All through my trip so far, most people I’ve met have told me that I had to go to Barcelona. I can absolutely see why I kept hearing that no matter who I talked to, it’s a great city with something for everyone. Beautiful weather, lots of interesting architecture including the Sagrada Familia, nice beaches, great nightlife and tonnes of shops and places to eat.

Upon arriving in Barcelona I set out to wander around the hostel and found myself on La Rambla, which is undoubtedly the big tourist street running from downtown to the sea. The main street is chock full of people and blanket salesman, but as soon as you pick a random side street to wander down you can find some cool little shops and squares. There’s an indoor square not far along it which contains the Boqueria Market, where I’ve stopped several times to get fresh fruit or something to snack on.

I spent a whole day down around the port and Barceloneta beach, which just so happened to be the hottest day so far. I didn’t really like the part of the beach close to the port, stoney sand and people coming up to you every couple of minutes trying to sell you stuff or give you a massage. Even had to push a particularly stubborn lady away who was insistent that I needed a foot massage. But after I grabbed some lunch I walked further north and found a much better spot on the beach where the sand was a lot nicer and the number of salesman was drastically reduced. So I spent a nice afternoon lying on the beach watching the jets fly overhead and relaxing.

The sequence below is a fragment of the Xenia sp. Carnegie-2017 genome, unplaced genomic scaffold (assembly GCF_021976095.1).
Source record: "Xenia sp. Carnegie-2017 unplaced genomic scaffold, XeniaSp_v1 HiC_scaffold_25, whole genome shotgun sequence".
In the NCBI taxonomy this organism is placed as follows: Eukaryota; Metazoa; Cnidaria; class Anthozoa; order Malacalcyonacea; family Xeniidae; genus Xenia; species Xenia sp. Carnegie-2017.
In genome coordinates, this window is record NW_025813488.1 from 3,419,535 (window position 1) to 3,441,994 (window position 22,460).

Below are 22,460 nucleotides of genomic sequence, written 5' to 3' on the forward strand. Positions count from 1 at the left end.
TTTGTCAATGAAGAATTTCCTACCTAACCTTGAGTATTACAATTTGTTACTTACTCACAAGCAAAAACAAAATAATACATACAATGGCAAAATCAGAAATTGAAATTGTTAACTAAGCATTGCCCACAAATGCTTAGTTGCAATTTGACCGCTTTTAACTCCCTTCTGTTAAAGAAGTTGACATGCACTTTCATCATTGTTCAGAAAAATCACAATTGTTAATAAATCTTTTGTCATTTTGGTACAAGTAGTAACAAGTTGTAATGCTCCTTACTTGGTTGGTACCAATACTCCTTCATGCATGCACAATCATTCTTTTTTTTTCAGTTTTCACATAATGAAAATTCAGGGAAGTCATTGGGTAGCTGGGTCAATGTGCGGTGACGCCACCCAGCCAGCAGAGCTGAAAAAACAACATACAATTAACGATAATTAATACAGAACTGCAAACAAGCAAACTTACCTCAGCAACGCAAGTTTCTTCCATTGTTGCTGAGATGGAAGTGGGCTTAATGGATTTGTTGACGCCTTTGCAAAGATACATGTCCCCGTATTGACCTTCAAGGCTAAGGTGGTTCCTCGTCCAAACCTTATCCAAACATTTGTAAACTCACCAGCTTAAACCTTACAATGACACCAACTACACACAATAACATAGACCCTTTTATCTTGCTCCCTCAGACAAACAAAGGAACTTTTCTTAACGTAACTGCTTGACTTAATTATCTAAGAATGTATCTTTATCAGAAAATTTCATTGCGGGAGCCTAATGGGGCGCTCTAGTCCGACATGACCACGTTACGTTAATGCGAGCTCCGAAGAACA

Another day was spent at the Sagrada Familia and Park Guell, the two biggest attractions in the city. Both places are pretty remarkable in their design and construction, Gaudi really did have quite the talent for this stuff. The inside of the Sagrada Familia is nothing short of stunning, huge pillars sprout up from the ground like trees into the abstractly designed ceiling. While stained glass windows line the walls of the main chapel, bathing the whole place in a multitude of different hues. In one of the adjoining rooms there is a collection of natural elements which inspired Gaudi while he was designing it, it’s great to walk through the interior and look for these designs on the walls and ceilings.

Park Guell is a different kind of place, originally conceived to be a private community for the rich, the project was abandoned and only two houses were actually built. It still contains the same natural shapes and modernistic elements similar to the Sagrada Familia, but spread out over a bigger area and combined with the nature of the park. Some very cool designs throughout the monumental zone, and the map you are given upon entry tells you about what each area was originally going to be used for. Interesting to imagine how this place would have looked if the project had of been successful.

As I wandered through the hills around Park Guell, I found a little bakery and grabbed some pastries and fruit for lunch. I was sitting on a bench looking out over the city when I realized that there was some sort of structure further up from me at the top of the hill. Curiosity won out in the battle against my sore feet and I clambered the rest of the way up the hill (or mountain) to the top, and what I saw from up there took my breath away. I had stumbled upon the Bunkers del Carmel, a quite unknown attraction which offers amazing panoramic views over the whole of Barcelona. Sitting up on top of the bunkers with just a handful of other people was a truly unique experience.